Wednesday, November 7, 2007

The ABA Seal of Approval

Because Collaborative Law is still a fairly new approach in the law, some attorneys haven't really warmed up to the concept of doing divorces and other family law cases a different, non-traditional, way. For various reasons, often because they don't like change, they have opposed the expansion of Collaborative Law, or at least haven't been trained and don't participate in it.

Some attorneys have expressed some vague ideas that there could be some ethical problems with Collaborative Law. In February 2007, a committee of the Colorado Bar Association gave an odd advisory opinion that attorneys there should not participate in Collaborative Law because it created a situation of divided loyalties, which was based on a unique Colorado rule.

That issue should be laid to rest now, however, because the American Bar Association Ethics Committee has issued an opinion supporting Collaborative Law as long as the parties involved are thoroughly aware of how the process works. Educating clients about the process is something that is a part of every Collaborative case. It involves letting the parties know the various options they have in how legal cases can be resolved. Before a Collaborative Law case begins, both parties must understand and commit to the process. If they choose not to take the Collaborative path, they are free to try litigation or another approach.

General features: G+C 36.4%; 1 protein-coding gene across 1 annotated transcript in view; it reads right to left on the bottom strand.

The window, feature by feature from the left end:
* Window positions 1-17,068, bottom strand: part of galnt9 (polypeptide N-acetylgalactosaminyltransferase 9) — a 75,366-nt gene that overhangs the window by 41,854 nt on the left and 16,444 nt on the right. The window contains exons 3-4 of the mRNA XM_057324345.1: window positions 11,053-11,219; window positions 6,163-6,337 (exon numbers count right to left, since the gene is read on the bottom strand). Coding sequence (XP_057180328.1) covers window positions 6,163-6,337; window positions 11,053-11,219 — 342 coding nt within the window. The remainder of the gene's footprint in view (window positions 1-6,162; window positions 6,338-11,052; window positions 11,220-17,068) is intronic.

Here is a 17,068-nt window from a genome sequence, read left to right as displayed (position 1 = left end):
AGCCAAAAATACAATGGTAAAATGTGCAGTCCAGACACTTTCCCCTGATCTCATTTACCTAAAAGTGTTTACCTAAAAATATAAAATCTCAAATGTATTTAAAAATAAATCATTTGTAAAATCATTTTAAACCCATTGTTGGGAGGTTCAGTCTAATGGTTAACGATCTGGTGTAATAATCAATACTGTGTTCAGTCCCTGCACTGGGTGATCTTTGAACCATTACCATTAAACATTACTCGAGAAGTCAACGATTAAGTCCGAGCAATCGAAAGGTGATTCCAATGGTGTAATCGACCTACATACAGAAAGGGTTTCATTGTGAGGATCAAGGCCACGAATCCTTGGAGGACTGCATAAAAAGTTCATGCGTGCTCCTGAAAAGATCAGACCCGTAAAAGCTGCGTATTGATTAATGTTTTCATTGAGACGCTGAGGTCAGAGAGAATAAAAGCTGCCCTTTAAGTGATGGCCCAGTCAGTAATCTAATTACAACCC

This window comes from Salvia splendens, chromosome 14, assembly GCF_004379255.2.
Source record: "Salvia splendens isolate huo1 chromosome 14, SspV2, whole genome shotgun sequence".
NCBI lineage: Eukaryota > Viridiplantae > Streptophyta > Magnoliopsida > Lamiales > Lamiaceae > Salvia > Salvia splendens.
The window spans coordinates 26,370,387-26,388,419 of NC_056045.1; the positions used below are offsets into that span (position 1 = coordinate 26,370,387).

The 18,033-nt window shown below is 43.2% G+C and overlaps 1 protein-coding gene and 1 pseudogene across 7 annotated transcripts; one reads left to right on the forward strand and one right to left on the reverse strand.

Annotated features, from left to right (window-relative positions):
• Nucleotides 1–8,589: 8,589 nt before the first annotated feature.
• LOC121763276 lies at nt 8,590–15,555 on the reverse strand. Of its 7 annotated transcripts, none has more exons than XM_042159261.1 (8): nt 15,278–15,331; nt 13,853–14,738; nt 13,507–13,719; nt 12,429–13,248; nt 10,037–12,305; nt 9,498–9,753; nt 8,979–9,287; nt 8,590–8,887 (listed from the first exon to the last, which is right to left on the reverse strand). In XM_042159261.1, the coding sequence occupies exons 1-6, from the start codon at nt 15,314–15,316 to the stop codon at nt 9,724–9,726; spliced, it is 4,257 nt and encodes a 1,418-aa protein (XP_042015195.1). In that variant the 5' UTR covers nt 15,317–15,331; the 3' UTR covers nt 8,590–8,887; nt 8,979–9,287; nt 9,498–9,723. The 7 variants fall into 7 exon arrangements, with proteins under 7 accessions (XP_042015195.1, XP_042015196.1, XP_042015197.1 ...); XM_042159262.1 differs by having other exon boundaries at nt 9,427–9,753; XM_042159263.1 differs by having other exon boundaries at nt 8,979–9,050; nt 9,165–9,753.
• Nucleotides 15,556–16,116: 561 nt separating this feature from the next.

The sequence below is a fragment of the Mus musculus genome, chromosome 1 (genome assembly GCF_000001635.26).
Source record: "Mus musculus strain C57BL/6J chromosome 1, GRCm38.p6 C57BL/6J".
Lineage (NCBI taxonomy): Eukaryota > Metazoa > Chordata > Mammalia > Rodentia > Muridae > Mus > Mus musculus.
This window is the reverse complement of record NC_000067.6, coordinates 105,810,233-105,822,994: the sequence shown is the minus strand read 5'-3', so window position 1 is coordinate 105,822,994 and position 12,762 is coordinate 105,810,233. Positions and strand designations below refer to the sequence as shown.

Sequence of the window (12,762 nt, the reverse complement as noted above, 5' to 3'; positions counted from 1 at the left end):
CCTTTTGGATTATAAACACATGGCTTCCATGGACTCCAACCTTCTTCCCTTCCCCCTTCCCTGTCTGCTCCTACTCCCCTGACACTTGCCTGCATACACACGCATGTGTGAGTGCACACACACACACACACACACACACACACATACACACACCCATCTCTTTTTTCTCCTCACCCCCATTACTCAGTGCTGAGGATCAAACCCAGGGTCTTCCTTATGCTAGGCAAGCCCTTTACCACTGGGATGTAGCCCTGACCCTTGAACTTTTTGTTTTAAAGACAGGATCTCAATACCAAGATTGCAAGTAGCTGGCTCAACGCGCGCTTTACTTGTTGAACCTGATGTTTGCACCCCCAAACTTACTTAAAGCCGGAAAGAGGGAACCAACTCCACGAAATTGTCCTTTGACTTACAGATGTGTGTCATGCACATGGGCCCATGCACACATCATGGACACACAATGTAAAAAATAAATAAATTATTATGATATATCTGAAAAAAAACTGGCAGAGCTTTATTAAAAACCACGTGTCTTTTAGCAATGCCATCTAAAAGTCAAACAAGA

In Texas, we have the first Collaborative Law statute passed that is now in our Family Code. We are beyond the vague ethical issues because the statute in effect endorses the process. In practice, we have created a Texas model, or approach, for Collaborative Law that involves giving the parties full information about their options and letting them make informed decisions about how they wish to proceed.

At least five other states have ethics opinions supporting Collaborative Law. Colorado has been the only state that has published a critical ethics opinion and the A.B.A. should now have put the issue to rest. It's nice to have some additional confirmation that we are participating in a helpful process for people in a difficult time. For best results, clients should thoroughly discuss all questions and concerns with their attorneys before they start the process.

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